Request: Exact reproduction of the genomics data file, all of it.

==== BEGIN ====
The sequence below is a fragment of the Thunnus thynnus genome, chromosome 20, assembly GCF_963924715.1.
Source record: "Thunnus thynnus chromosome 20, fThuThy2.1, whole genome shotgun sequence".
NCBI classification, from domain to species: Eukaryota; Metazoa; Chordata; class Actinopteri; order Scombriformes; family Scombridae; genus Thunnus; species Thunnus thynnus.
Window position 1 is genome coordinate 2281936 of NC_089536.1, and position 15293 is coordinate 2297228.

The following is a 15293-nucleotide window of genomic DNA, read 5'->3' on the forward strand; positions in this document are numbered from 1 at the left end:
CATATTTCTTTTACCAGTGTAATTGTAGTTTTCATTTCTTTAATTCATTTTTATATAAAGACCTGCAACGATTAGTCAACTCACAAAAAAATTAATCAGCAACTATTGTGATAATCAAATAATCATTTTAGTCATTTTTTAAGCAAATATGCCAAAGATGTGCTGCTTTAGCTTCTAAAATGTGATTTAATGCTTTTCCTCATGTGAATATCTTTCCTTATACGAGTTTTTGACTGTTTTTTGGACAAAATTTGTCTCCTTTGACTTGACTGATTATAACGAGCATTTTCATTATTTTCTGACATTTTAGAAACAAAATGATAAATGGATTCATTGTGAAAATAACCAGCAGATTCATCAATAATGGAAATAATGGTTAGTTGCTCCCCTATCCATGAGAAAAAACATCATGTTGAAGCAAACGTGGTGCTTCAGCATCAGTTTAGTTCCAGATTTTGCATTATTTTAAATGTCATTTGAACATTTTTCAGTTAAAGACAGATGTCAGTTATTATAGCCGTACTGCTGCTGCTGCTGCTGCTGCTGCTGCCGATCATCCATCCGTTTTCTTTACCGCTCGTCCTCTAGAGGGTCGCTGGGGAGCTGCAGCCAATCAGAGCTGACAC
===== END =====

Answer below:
The sequence below is a fragment of the Thunnus thynnus genome, chromosome 20, assembly GCF_963924715.1.
Source record: "Thunnus thynnus chromosome 20, fThuThy2.1, whole genome shotgun sequence".
NCBI classification, from domain to species: Eukaryota; Metazoa; Chordata; class Actinopteri; order Scombriformes; family Scombridae; genus Thunnus; species Thunnus thynnus.
Window position 1 is genome coordinate 2281936 of NC_089536.1, and position 15293 is coordinate 2297228.

The following is a 15293-nucleotide window of genomic DNA, read 5'->3' on the forward strand; positions in this document are numbered from 1 at the left end:
CATATTTCTTTTACCAGTGTAATTGTAGTTTTCATTTCTTTAATTCATTTTTATATAAAGACCTGCAACGATTAGTCAACTCACAAAAAAATTAATCAGCAACTATTGTGATAATCAAATAATCATTTTAGTCATTTTTTAAGCAAATATGCCAAAGATGTGCTGCTTTAGCTTCTAAAATGTGATTTAATGCTTTTCCTCATGTGAATATCTTTCCTTATACGAGTTTTTGACTGTTTTTTGGACAAAATTTGTCTCCTTTGACTTGACTGATTATAACGAGCATTTTCATTATTTTCTGACATTTTAGAAACAAAATGATAAATGGATTCATTGTGAAAATAACCAGCAGATTCATCAATAATGGAAATAATGGTTAGTTGCTCCCCTATCCATGAGAAAAAACATCATGTTGAAGCAAACGTGGTGCTTCAGCATCAGTTTAGTTCCAGATTTTGCATTATTTTAAATGTCATTTGAACATTTTTCAGTTAAAGACAGATGTCAGTTATTATAGCCGTACTGCTGCTGCTGCTGCTGCTGCTGCTGCCGATCATCCATCCGTTTTCTTTACCGCTCGTCCTCTAGAGGGTCGCTGGGGAGCTGCAGCCAATCAGAGCTGACAC